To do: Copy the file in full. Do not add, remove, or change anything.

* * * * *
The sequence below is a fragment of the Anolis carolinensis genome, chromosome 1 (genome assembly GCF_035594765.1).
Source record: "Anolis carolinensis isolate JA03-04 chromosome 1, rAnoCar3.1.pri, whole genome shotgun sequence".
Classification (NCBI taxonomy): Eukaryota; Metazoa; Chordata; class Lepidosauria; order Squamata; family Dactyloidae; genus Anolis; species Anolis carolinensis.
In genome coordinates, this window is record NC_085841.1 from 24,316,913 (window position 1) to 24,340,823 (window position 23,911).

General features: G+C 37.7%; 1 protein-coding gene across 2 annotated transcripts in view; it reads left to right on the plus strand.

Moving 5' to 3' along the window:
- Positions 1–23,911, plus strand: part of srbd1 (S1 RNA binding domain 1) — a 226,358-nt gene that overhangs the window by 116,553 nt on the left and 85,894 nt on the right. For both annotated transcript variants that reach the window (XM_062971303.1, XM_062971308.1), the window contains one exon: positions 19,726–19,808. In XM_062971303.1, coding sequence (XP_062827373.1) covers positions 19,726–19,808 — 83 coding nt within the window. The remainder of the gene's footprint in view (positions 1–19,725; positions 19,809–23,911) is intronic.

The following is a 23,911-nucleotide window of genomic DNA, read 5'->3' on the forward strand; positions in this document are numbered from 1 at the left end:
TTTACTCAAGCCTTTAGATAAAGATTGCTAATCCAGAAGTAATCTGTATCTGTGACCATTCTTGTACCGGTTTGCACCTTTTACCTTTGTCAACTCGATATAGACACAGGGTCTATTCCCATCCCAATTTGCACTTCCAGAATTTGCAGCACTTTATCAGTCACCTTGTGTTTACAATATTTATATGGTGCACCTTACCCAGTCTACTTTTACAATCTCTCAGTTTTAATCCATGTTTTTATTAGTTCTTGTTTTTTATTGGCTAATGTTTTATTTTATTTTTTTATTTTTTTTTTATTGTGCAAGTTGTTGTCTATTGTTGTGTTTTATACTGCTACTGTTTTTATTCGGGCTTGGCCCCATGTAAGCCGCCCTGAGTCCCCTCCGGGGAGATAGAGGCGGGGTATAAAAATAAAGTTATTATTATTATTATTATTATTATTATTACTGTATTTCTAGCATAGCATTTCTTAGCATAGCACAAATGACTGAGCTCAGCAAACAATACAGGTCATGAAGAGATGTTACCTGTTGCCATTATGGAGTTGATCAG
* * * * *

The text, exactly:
The sequence below is a fragment of the Anolis carolinensis genome, chromosome 1 (genome assembly GCF_035594765.1).
Source record: "Anolis carolinensis isolate JA03-04 chromosome 1, rAnoCar3.1.pri, whole genome shotgun sequence".
Classification (NCBI taxonomy): Eukaryota; Metazoa; Chordata; class Lepidosauria; order Squamata; family Dactyloidae; genus Anolis; species Anolis carolinensis.
In genome coordinates, this window is record NC_085841.1 from 24,316,913 (window position 1) to 24,340,823 (window position 23,911).

General features: G+C 37.7%; 1 protein-coding gene across 2 annotated transcripts in view; it reads left to right on the plus strand.

Moving 5' to 3' along the window:
- Positions 1–23,911, plus strand: part of srbd1 (S1 RNA binding domain 1) — a 226,358-nt gene that overhangs the window by 116,553 nt on the left and 85,894 nt on the right. For both annotated transcript variants that reach the window (XM_062971303.1, XM_062971308.1), the window contains one exon: positions 19,726–19,808. In XM_062971303.1, coding sequence (XP_062827373.1) covers positions 19,726–19,808 — 83 coding nt within the window. The remainder of the gene's footprint in view (positions 1–19,725; positions 19,809–23,911) is intronic.

The following is a 23,911-nucleotide window of genomic DNA, read 5'->3' on the forward strand; positions in this document are numbered from 1 at the left end:
TTTACTCAAGCCTTTAGATAAAGATTGCTAATCCAGAAGTAATCTGTATCTGTGACCATTCTTGTACCGGTTTGCACCTTTTACCTTTGTCAACTCGATATAGACACAGGGTCTATTCCCATCCCAATTTGCACTTCCAGAATTTGCAGCACTTTATCAGTCACCTTGTGTTTACAATATTTATATGGTGCACCTTACCCAGTCTACTTTTACAATCTCTCAGTTTTAATCCATGTTTTTATTAGTTCTTGTTTTTTATTGGCTAATGTTTTATTTTATTTTTTTATTTTTTTTTTATTGTGCAAGTTGTTGTCTATTGTTGTGTTTTATACTGCTACTGTTTTTATTCGGGCTTGGCCCCATGTAAGCCGCCCTGAGTCCCCTCCGGGGAGATAGAGGCGGGGTATAAAAATAAAGTTATTATTATTATTATTATTATTATTATTACTGTATTTCTAGCATAGCATTTCTTAGCATAGCACAAATGACTGAGCTCAGCAAACAATACAGGTCATGAAGAGATGTTACCTGTTGCCATTATGGAGTTGATCAG